Impact of dispersed particles on the structure and shear alignment of block copolymer soft solids

Melissa M. Dao, Michael M. Domach, Lynn M. Walker

Research output: Contribution to journalArticlepeer-review

6 Scopus citations

Abstract

At high concentrations, solvent-selective block copolymer molecules self-assemble into concentrated micellar solutions that form highly ordered, nanostructured, soft solids. Solvent stable nanoparticles dispersed in these soft solids will sample the solvent-swollen, continuous structure, providing a method to template, store, and define the environment of nanoparticulate material. Globular proteins are used as nanoparticulate material and dispersed into two different block copolymer solutions (Pluronic® P123 and P103) that differ slightly in block length but not chemistry or architecture. We characterize the impact of added nanoparticles on the local micelle packing, flow mechanism, and overall structure of the soft solid. Small angle neutron scattering with contrast variation and rheology are used to characterize the structure and mechanical behavior of the system. In the P123 soft solid, added nanoparticles change the local order of the cubic and cylindrical phases. In the P103 soft solid, added nanoparticles change the phase behavior of the cubic phase and orientation of the micelles in the cylindrical phase. Even though these two block copolymer systems are quite similar, added nanoparticles impact the local structure, shear alignment, and polycrystallinity in a complicated way, important to the processing of nanocomposite materials.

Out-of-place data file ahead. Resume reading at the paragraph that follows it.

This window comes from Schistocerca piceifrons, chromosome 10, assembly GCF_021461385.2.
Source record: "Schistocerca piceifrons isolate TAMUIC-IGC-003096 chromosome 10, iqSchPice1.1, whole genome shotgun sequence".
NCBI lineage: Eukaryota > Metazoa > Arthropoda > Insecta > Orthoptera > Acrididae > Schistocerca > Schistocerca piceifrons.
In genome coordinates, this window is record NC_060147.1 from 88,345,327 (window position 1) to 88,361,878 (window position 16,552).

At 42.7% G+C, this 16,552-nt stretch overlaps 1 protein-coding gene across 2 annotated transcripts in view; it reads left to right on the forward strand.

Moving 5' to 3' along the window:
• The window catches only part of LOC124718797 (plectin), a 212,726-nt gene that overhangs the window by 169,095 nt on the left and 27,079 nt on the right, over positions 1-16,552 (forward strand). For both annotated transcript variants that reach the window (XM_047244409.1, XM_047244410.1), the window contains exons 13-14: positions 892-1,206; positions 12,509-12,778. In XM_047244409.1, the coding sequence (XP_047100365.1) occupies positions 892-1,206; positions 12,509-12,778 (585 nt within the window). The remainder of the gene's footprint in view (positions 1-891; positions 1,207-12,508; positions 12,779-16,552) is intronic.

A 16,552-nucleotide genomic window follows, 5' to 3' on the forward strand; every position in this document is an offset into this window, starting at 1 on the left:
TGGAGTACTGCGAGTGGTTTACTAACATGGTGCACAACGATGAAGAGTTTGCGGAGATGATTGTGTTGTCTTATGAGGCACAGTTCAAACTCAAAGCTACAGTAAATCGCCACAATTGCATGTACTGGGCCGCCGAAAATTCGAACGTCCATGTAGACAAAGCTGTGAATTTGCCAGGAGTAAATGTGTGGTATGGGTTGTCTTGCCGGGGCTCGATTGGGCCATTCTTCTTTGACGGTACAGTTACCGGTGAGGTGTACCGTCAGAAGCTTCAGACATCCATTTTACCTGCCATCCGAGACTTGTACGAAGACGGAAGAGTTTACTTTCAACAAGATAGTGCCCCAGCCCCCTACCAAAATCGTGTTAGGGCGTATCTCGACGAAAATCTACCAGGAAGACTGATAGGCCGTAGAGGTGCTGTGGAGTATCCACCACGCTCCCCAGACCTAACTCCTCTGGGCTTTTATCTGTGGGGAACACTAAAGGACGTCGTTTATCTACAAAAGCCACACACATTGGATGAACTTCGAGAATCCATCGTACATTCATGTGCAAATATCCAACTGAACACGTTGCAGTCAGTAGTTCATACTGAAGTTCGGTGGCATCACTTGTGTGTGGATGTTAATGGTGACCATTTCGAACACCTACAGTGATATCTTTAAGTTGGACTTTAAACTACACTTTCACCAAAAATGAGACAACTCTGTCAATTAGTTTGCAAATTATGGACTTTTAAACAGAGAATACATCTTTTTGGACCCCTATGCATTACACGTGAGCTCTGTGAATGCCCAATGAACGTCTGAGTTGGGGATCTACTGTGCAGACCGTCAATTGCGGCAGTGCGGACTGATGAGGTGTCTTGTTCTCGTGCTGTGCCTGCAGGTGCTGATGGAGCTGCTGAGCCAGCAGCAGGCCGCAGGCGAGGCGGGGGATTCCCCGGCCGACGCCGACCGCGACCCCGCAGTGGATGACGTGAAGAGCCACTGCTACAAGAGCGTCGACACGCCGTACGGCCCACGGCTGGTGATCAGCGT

Original languageEnglish (US)
Pages (from-to)237-252
Number of pages16
JournalJournal of Rheology
Volume61
Issue number2
DOIs
StatePublished - Mar 1 2017
Externally publishedYes

Bibliographical note

Funding Information:
Funding for this work is from NSF CBET-1066503. The authors acknowledge the support of the National Institute of Standards and Technology, U.S. Department of Commerce, in providing the neutron research facilities used in this work. This work utilized facilities supported in part by the National Science Foundation under Agreement No. DMR-0944772.

Publisher Copyright:
© 2017 The Society of Rheology.

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